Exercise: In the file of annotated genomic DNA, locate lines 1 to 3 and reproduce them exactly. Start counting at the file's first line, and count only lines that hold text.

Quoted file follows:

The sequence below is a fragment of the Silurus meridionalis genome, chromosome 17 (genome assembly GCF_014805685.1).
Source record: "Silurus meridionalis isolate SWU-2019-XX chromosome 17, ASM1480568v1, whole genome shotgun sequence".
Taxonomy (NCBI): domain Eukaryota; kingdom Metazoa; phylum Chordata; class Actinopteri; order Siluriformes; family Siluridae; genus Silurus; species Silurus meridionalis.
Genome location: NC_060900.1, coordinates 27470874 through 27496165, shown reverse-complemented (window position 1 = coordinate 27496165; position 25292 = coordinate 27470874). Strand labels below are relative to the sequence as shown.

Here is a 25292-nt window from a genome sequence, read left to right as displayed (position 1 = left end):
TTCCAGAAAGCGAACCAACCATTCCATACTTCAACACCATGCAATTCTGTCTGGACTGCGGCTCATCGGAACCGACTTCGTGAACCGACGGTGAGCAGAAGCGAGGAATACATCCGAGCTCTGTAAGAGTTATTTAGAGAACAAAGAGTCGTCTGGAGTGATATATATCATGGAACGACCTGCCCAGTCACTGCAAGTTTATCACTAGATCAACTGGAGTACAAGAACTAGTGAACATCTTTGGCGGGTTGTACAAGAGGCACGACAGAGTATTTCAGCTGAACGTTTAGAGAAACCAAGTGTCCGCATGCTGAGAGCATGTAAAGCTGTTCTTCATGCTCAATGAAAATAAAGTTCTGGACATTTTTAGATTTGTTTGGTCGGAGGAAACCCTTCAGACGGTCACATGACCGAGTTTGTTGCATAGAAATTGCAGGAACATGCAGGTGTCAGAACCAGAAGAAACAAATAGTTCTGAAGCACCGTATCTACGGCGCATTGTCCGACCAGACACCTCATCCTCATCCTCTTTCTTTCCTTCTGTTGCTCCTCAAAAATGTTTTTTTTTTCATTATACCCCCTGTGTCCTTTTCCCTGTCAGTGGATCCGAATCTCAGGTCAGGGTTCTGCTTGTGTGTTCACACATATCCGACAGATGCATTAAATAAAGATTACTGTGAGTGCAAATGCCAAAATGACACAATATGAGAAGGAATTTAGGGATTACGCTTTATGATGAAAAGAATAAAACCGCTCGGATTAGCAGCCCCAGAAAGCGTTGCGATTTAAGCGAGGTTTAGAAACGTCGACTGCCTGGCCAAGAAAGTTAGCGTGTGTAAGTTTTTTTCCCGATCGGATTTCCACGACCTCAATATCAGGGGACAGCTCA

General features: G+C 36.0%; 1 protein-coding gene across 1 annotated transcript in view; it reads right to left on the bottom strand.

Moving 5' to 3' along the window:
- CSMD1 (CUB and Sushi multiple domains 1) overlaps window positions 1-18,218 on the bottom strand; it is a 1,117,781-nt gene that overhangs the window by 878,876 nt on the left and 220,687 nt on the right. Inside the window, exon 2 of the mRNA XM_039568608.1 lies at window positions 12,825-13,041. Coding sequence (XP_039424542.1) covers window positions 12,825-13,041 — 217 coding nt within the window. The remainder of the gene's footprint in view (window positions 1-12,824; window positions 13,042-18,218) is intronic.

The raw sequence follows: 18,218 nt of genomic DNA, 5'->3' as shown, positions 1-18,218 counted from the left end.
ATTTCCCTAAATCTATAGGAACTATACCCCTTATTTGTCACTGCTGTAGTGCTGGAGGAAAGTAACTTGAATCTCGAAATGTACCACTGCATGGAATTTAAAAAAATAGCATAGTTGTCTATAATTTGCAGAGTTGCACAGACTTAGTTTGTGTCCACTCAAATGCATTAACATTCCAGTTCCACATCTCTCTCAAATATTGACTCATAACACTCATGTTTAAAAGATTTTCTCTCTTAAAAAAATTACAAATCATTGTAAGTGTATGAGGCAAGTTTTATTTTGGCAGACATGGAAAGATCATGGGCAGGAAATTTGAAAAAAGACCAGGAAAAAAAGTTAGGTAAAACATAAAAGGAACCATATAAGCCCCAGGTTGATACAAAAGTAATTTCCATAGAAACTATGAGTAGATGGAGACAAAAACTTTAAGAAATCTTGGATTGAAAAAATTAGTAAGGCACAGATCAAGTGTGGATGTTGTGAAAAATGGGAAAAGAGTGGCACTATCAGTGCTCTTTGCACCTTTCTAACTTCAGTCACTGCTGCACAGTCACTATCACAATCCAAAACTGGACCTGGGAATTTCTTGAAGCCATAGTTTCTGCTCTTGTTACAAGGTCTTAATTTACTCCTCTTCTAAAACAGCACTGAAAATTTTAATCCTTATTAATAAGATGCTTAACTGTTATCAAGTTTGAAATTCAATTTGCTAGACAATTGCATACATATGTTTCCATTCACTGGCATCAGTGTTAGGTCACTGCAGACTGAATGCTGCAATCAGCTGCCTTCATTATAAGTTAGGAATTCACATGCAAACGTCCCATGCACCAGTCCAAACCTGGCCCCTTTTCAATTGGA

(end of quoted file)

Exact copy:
The sequence below is a fragment of the Silurus meridionalis genome, chromosome 17 (genome assembly GCF_014805685.1).
Source record: "Silurus meridionalis isolate SWU-2019-XX chromosome 17, ASM1480568v1, whole genome shotgun sequence".
Taxonomy (NCBI): domain Eukaryota; kingdom Metazoa; phylum Chordata; class Actinopteri; order Siluriformes; family Siluridae; genus Silurus; species Silurus meridionalis.